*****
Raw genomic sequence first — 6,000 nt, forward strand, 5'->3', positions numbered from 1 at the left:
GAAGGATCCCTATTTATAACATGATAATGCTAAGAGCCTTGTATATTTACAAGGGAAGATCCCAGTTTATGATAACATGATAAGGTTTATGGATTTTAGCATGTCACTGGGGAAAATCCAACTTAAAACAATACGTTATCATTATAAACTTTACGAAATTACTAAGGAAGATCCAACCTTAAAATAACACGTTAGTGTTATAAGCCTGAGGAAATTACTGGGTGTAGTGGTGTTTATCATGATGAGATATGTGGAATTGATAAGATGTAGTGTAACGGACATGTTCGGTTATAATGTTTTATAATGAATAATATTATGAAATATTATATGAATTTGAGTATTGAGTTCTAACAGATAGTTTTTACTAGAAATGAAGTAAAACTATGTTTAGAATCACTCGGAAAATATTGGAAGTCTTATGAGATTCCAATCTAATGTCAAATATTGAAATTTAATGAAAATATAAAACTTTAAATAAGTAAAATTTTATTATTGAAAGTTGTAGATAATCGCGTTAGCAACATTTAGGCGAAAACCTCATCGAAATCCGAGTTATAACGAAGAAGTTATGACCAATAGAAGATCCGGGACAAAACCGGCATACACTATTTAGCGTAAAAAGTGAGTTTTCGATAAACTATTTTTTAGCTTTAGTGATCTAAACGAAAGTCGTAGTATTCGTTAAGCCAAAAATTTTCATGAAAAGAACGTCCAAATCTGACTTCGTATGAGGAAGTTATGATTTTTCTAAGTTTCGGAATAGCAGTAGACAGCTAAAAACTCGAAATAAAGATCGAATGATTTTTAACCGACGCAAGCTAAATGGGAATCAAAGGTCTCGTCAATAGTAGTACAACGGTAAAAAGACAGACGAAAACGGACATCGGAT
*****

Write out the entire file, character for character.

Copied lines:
Raw genomic sequence first — 6,000 nt, forward strand, 5'->3', positions numbered from 1 at the left:
GAAGGATCCCTATTTATAACATGATAATGCTAAGAGCCTTGTATATTTACAAGGGAAGATCCCAGTTTATGATAACATGATAAGGTTTATGGATTTTAGCATGTCACTGGGGAAAATCCAACTTAAAACAATACGTTATCATTATAAACTTTACGAAATTACTAAGGAAGATCCAACCTTAAAATAACACGTTAGTGTTATAAGCCTGAGGAAATTACTGGGTGTAGTGGTGTTTATCATGATGAGATATGTGGAATTGATAAGATGTAGTGTAACGGACATGTTCGGTTATAATGTTTTATAATGAATAATATTATGAAATATTATATGAATTTGAGTATTGAGTTCTAACAGATAGTTTTTACTAGAAATGAAGTAAAACTATGTTTAGAATCACTCGGAAAATATTGGAAGTCTTATGAGATTCCAATCTAATGTCAAATATTGAAATTTAATGAAAATATAAAACTTTAAATAAGTAAAATTTTATTATTGAAAGTTGTAGATAATCGCGTTAGCAACATTTAGGCGAAAACCTCATCGAAATCCGAGTTATAACGAAGAAGTTATGACCAATAGAAGATCCGGGACAAAACCGGCATACACTATTTAGCGTAAAAAGTGAGTTTTCGATAAACTATTTTTTAGCTTTAGTGATCTAAACGAAAGTCGTAGTATTCGTTAAGCCAAAAATTTTCATGAAAAGAACGTCCAAATCTGACTTCGTATGAGGAAGTTATGATTTTTCTAAGTTTCGGAATAGCAGTAGACAGCTAAAAACTCGAAATAAAGATCGAATGATTTTTAACCGACGCAAGCTAAATGGGAATCAAAGGTCTCGTCAATAGTAGTACAACGGTAAAAAGACAGACGAAAACGGACATCGGAT